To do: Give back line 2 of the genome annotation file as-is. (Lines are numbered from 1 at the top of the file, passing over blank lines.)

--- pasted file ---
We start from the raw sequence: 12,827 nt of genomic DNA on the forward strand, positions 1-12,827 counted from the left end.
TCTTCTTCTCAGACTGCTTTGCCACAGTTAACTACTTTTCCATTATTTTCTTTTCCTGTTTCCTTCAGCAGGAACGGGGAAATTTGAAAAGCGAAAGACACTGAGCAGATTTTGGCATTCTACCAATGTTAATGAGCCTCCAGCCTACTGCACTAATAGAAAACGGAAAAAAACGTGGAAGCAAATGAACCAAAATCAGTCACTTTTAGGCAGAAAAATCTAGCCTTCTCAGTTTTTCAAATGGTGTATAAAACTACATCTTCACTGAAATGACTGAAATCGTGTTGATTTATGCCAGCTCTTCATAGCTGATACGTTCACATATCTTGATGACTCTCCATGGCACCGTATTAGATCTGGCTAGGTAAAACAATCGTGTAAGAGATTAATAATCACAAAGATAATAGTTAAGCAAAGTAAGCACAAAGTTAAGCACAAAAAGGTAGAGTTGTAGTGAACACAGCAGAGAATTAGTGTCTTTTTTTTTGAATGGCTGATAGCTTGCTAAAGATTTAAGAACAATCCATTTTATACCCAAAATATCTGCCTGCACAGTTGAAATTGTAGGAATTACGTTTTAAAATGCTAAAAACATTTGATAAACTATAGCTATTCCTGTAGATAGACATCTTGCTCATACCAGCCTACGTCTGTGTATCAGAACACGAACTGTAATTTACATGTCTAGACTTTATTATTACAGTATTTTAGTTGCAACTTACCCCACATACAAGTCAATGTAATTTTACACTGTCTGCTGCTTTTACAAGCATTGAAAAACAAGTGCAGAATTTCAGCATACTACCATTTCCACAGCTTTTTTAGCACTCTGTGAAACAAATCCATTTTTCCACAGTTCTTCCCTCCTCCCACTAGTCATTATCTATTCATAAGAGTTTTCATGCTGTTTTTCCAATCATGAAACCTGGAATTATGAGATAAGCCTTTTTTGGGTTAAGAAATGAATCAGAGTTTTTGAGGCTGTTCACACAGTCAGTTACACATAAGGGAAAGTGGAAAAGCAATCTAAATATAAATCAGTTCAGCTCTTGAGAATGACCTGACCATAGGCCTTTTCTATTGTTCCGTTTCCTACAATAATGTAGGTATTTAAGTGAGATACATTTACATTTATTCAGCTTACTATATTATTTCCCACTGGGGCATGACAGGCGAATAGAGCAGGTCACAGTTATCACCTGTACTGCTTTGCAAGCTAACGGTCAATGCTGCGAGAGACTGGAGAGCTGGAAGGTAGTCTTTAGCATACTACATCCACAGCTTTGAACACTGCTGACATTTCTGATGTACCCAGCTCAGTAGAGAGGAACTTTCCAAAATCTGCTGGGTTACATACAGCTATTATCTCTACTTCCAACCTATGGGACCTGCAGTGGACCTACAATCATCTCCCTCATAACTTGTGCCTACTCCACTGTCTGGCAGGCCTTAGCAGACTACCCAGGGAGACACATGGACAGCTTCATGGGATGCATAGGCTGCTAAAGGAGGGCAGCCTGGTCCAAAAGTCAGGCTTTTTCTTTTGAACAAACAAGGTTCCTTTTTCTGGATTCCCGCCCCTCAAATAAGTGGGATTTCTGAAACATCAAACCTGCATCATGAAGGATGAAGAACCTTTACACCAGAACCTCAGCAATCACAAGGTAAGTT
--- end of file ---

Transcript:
TCTTCTTCTCAGACTGCTTTGCCACAGTTAACTACTTTTCCATTATTTTCTTTTCCTGTTTCCTTCAGCAGGAACGGGGAAATTTGAAAAGCGAAAGACACTGAGCAGATTTTGGCATTCTACCAATGTTAATGAGCCTCCAGCCTACTGCACTAATAGAAAACGGAAAAAAACGTGGAAGCAAATGAACCAAAATCAGTCACTTTTAGGCAGAAAAATCTAGCCTTCTCAGTTTTTCAAATGGTGTATAAAACTACATCTTCACTGAAATGACTGAAATCGTGTTGATTTATGCCAGCTCTTCATAGCTGATACGTTCACATATCTTGATGACTCTCCATGGCACCGTATTAGATCTGGCTAGGTAAAACAATCGTGTAAGAGATTAATAATCACAAAGATAATAGTTAAGCAAAGTAAGCACAAAGTTAAGCACAAAAAGGTAGAGTTGTAGTGAACACAGCAGAGAATTAGTGTCTTTTTTTTTGAATGGCTGATAGCTTGCTAAAGATTTAAGAACAATCCATTTTATACCCAAAATATCTGCCTGCACAGTTGAAATTGTAGGAATTACGTTTTAAAATGCTAAAAACATTTGATAAACTATAGCTATTCCTGTAGATAGACATCTTGCTCATACCAGCCTACGTCTGTGTATCAGAACACGAACTGTAATTTACATGTCTAGACTTTATTATTACAGTATTTTAGTTGCAACTTACCCCACATACAAGTCAATGTAATTTTACACTGTCTGCTGCTTTTACAAGCATTGAAAAACAAGTGCAGAATTTCAGCATACTACCATTTCCACAGCTTTTTTAGCACTCTGTGAAACAAATCCATTTTTCCACAGTTCTTCCCTCCTCCCACTAGTCATTATCTATTCATAAGAGTTTTCATGCTGTTTTTCCAATCATGAAACCTGGAATTATGAGATAAGCCTTTTTTGGGTTAAGAAATGAATCAGAGTTTTTGAGGCTGTTCACACAGTCAGTTACACATAAGGGAAAGTGGAAAAGCAATCTAAATATAAATCAGTTCAGCTCTTGAGAATGACCTGACCATAGGCCTTTTCTATTGTTCCGTTTCCTACAATAATGTAGGTATTTAAGTGAGATACATTTACATTTATTCAGCTTACTATATTATTTCCCACTGGGGCATGACAGGCGAATAGAGCAGGTCACAGTTATCACCTGTACTGCTTTGCAAGCTAACGGTCAATGCTGCGAGAGACTGGAGAGCTGGAAGGTAGTCTTTAGCATACTACATCCACAGCTTTGAACACTGCTGACATTTCTGATGTACCCAGCTCAGTAGAGAGGAACTTTCCAAAATCTGCTGGGTTACATACAGCTATTATCTCTACTTCCAACCTATGGGACCTGCAGTGGACCTACAATCATCTCCCTCATAACTTGTGCCTACTCCACTGTCTGGCAGGCCTTAGCAGACTACCCAGGGAGACACATGGACAGCTTCATGGGATGCATAGGCTGCTAAAGGAGGGCAGCCTGGTCCAAAAGTCAGGCTTTTTCTTTTGAACAAACAAGGTTCCTTTTTCTGGATTCCCGCCCCTCAAATAAGTGGGATTTCTGAAACATCAAACCTGCATCATGAAGGATGAAGAACCTTTACACCAGAACCTCAGCAATCACAAGGTAAGTT